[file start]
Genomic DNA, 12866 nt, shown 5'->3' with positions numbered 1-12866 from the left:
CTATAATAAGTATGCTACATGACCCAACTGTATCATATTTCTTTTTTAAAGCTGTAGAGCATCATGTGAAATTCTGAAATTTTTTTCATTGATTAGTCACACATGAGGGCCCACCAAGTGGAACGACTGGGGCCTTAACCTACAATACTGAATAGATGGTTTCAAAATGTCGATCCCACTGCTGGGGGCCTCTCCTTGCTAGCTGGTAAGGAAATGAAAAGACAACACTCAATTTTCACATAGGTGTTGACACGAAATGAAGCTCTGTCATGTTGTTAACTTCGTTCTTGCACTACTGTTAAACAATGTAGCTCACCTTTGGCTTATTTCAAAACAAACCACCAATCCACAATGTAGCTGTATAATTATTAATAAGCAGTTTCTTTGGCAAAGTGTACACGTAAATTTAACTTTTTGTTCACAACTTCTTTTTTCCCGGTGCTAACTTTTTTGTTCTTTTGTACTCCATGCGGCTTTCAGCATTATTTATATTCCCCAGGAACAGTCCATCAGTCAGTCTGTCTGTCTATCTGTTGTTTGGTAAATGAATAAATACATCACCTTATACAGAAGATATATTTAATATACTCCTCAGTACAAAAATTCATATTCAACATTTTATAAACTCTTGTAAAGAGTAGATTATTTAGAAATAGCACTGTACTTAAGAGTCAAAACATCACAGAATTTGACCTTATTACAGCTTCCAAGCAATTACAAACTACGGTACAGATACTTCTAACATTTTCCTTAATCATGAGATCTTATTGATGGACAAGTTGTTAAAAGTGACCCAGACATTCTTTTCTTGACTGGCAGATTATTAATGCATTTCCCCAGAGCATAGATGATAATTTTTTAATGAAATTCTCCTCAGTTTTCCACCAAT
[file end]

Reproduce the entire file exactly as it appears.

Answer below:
Genomic DNA, 12866 nt, shown 5'->3' with positions numbered 1-12866 from the left:
CTATAATAAGTATGCTACATGACCCAACTGTATCATATTTCTTTTTTAAAGCTGTAGAGCATCATGTGAAATTCTGAAATTTTTTTCATTGATTAGTCACACATGAGGGCCCACCAAGTGGAACGACTGGGGCCTTAACCTACAATACTGAATAGATGGTTTCAAAATGTCGATCCCACTGCTGGGGGCCTCTCCTTGCTAGCTGGTAAGGAAATGAAAAGACAACACTCAATTTTCACATAGGTGTTGACACGAAATGAAGCTCTGTCATGTTGTTAACTTCGTTCTTGCACTACTGTTAAACAATGTAGCTCACCTTTGGCTTATTTCAAAACAAACCACCAATCCACAATGTAGCTGTATAATTATTAATAAGCAGTTTCTTTGGCAAAGTGTACACGTAAATTTAACTTTTTGTTCACAACTTCTTTTTTCCCGGTGCTAACTTTTTTGTTCTTTTGTACTCCATGCGGCTTTCAGCATTATTTATATTCCCCAGGAACAGTCCATCAGTCAGTCTGTCTGTCTATCTGTTGTTTGGTAAATGAATAAATACATCACCTTATACAGAAGATATATTTAATATACTCCTCAGTACAAAAATTCATATTCAACATTTTATAAACTCTTGTAAAGAGTAGATTATTTAGAAATAGCACTGTACTTAAGAGTCAAAACATCACAGAATTTGACCTTATTACAGCTTCCAAGCAATTACAAACTACGGTACAGATACTTCTAACATTTTCCTTAATCATGAGATCTTATTGATGGACAAGTTGTTAAAAGTGACCCAGACATTCTTTTCTTGACTGGCAGATTATTAATGCATTTCCCCAGAGCATAGATGATAATTTTTTAATGAAATTCTCCTCAGTTTTCCACCAAT